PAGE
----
an After abortion

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Tuesday, June 14, 2005

Canadian abortion provider and activist Henry Morgenthaler is being awarded an honorary University of Western Ontario degree Thursday.

The London Free Press, a daily newspaper in Ontario, interviewed some women who received abortions at the hands of Morgenthaler for an article called Support group tries to heal abortion hurt.

Annie [not our Annie] considers herself part of a low-profile sector of post-abortive women who regret availing themselves of the rights championed by Dr. Henry Morgentaler, the abortion activist receiving an honorary University of Western Ontario degree Thursday.

The exact number of women like Annie is unknown and pro-choice advocates say they make up a small percentage of post-abortive women.

They largely suffer in silence, said Jane, another local woman who wouldn't give her real name.

She went on, that is, until she found Project Rachel, a support group for post-abortive women brought to London by the local Roman Catholic diocese five years ago. Many of its volunteers have had experiences such as Jane and Annie's, who say the group's goal is simple:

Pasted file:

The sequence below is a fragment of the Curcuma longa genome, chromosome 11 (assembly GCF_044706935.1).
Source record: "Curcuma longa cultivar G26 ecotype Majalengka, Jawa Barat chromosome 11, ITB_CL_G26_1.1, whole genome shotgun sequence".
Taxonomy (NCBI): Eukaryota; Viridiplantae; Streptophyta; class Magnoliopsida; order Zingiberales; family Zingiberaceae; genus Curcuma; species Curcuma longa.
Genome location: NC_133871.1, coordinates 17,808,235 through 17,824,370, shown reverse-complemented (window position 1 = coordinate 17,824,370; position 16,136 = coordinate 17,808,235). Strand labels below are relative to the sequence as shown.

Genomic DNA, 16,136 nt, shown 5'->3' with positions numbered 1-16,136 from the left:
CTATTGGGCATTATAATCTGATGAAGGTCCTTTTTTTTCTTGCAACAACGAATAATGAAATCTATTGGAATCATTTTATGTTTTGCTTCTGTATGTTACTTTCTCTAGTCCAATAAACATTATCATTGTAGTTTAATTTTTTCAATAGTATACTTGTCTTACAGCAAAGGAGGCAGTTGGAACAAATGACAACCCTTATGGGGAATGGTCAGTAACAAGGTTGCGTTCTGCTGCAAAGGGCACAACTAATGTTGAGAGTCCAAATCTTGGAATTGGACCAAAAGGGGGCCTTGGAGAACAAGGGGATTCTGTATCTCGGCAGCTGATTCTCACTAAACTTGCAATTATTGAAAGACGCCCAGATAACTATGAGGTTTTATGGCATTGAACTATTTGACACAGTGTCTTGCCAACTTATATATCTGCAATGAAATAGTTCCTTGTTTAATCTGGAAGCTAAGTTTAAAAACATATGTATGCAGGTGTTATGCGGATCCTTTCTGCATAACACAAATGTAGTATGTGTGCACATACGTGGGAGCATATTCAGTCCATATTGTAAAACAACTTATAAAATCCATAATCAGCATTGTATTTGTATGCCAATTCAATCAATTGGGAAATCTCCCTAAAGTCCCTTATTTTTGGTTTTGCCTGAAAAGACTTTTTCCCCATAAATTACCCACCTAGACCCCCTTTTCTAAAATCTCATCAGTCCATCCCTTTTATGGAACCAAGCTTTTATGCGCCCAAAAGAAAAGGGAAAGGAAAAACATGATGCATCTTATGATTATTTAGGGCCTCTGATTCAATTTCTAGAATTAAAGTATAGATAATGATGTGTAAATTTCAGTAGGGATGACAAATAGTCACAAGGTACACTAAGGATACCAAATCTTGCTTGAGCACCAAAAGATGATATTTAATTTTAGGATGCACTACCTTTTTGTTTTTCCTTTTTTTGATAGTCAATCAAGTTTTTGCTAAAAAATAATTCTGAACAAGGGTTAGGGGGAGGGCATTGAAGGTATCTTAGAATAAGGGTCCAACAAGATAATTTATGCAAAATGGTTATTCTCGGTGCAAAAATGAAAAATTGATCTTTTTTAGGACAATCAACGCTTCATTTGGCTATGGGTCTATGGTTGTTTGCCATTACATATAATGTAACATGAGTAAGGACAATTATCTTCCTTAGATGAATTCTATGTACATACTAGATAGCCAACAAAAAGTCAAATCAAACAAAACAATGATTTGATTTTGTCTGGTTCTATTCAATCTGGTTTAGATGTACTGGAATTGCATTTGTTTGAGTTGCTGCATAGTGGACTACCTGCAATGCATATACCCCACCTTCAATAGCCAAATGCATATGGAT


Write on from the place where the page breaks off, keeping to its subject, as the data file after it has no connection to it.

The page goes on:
It's about finding forgiveness.

"It was amazing, the changes," Annie, 40, said of her Project Rachel experience. "Just relief, that there was somebody that I could confide in and that I was accepted."
Peter Buckley, director of the Project Rachel outreach that helped Annie and Jane, says:

"Project Rachel is not about being anti-abortion," he said. "It's about healing people who are hurting as a result of an abortion."
Kim Luton, the London-based president of the Canadian Abortion Rights Action League, says that:

The vast majority of post-abortive women don't need such help...Every abortion clinic in Canada, she said, offers pre- and post-abortion counselling.

"We make the best decision we can with the best information we have. And sometimes that isn't good enough," said Luton, a UWO sociology professor.
I think it's interesting that she regards decisions as solely being a product of the information we have. (And since she regards the information as we as being so crucial to the quality of the decision, it's surprising that abortion advocates are generally opposed to legislative measures to require that abortion clinics provide information about fetal development, abortion alternatives, and abortion risks.) Decisions are not just about information, though--they're also about panic, lack of support, pressure, anxiety, and hopelessness.

The article concludes:

Though Jane is unhappy with UWO's decision to honour Morgentaler, she has no axe to grind.

Many pro-life activists are terribly insensitive to post-abortive women, she said, and most Morgentaler supporters are well-meaning.

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